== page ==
Since you’re searching for a hack squat alternative, I’ll assume a few things are true about you.
First, you want to do the hack squat, either because it’s in a program someone else has put together for you, or because you’ve heard how well it works for building up your quads.
Problem is, you train at home and all you have is a barbell, power rack and a couple of dumbbells or kettlebells.
You want an exercise that works the same muscles as the hack squat, but doesn’t require the use of a machine.
Or maybe your gym does have a hack squat machine, but you don’t want to use it. You find the exercise tough on your knees, especially when you go all the way down.
You still want bigger quads, but you don’t fancy the idea of wrecking your knees in the process.
The Hack Squat: An Overview
Before I show you my favorite substitutes for the hack squat, I want to take a quick look at the exercise itself.
The video below shows you how to do the hack squat, as well as explaining some of the most common mistakes people make when doing the exercise.
One of the main benefits of the hack squat is the fact it’s relatively easy to do. That’s because it’s a machine-based exercise that keeps you on a fixed path.
The upper body stays in a fixed position, while the legs and hips do most of the work. All you need to do is focus on moving the weight from point A to point B, and working your leg muscles as hard as possible.
The Hack Squat: Muscles Worked
The hack squat is a highly effective way to train the quadriceps, which is made up of four different muscles:
- Vastus Medialis
- Vastus Lateralis
- Vastus Intermedius
- Rectus Femoris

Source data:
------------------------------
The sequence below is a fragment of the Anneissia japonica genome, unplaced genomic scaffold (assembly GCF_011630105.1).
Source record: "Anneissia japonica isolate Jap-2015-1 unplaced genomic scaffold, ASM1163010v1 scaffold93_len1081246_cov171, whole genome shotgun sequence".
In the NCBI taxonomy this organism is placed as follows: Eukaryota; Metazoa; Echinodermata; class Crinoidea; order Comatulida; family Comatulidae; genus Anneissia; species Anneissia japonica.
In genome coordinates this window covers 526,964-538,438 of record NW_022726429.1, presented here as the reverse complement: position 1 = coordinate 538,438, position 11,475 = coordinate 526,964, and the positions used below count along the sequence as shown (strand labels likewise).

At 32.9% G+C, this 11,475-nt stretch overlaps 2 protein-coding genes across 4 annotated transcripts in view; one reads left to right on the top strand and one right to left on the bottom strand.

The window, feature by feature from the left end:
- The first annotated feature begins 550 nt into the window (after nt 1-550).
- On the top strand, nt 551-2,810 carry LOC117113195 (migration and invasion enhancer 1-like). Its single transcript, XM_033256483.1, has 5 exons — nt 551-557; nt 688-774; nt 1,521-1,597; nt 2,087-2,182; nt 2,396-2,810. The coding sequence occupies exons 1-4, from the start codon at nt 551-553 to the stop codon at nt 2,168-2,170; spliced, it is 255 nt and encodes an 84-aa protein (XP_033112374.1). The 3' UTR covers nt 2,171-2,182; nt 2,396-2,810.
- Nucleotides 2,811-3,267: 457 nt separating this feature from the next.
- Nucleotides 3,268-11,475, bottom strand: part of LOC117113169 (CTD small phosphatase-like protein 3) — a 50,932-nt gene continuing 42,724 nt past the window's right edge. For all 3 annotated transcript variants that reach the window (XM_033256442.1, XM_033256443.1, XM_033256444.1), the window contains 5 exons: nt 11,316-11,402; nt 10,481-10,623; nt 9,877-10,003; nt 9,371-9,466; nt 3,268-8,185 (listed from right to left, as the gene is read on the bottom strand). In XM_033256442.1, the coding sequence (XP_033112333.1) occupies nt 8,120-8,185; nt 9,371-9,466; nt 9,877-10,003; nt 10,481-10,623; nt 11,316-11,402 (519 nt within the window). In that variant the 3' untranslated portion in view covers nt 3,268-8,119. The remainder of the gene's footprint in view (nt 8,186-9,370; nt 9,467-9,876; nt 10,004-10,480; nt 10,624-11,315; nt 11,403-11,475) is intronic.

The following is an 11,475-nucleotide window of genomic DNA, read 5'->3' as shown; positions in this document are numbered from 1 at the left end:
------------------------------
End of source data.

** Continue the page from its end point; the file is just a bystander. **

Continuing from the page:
Of the four, the hack squat works mainly vastus medialis, vastus lateralis and vastus intermedius, all of which are involved in knee extension.
Rectus femoris is recruited, but not to the same extent as the other three muscles that make up the quads.
The hamstrings and gluteus maximus are also involved, but to a lesser degree.
Hack Squat Alternative Exercises
Both the regular squat and the hack squat work many of the same muscles. The main difference is that the conventional squat recruits more of the posterior core muscles than the hack squat.
Specifically, I’m talking about the spinal erectors, which run up either side of your spine.
That’s because as you squat down, your upper body inclines forward. Then, as you stand up, your upper body returns to a more upright position. And it’s the muscles in the trunk, the spinal erectors in particular, that are doing much of the work .
- Rest the bar across your traps and keep tight hold of the bar.
- Step back from the rack and place your feet flat on the floor, roughly shoulder-width apart.
- In this stance, your toes should point slightly outwards rather than straight ahead.
- Brace your abs before starting the descent.
- Your knees and toes should point in the same direction while you descend.
- Maintain the natural arch in your lower back throughout the exercise.
- Squat to a depth that feels right for you, which may be slightly above or slightly below parallel
- Straighten your legs and return to the starting position.
In terms of their effects on the quads, the free-weight squat and the machine hack squat have much in common.
In one study, researchers compared muscle activity during a number of different leg exercises :
- Hack Squat
- Back Squat
- Front Squat
- Zercher Squat
- Sumo Squat
As you can see in the table below, the extent to which the thigh muscles and glutes were activated during both exercises was very similar. Erector spinae, however, was working a lot harder during the squat compared to the hack squat.
With traditional back squats, the barbell is behind the neck, resting across the traps. But with the front squat, the barbell is in front of the neck, sitting across the front of the shoulders.
One of the benefits of the front squat is that you get similar levels of muscle activation in the quads as you do with the back squat, but with less weight, meaning smaller compressive forces on the knee [3, 4].
The downside is that resting a heavy barbell across the front of your shoulders can be extremely uncomfortable.
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What’s more, in order to stop the bar falling off your shoulders, you need more of an upright torso compared to the regular back squat.
However, various upper body muscles, which have to work very hard to maintain that upright torso, can fatigue before your legs do, potentially causing you to terminate a set prematurely.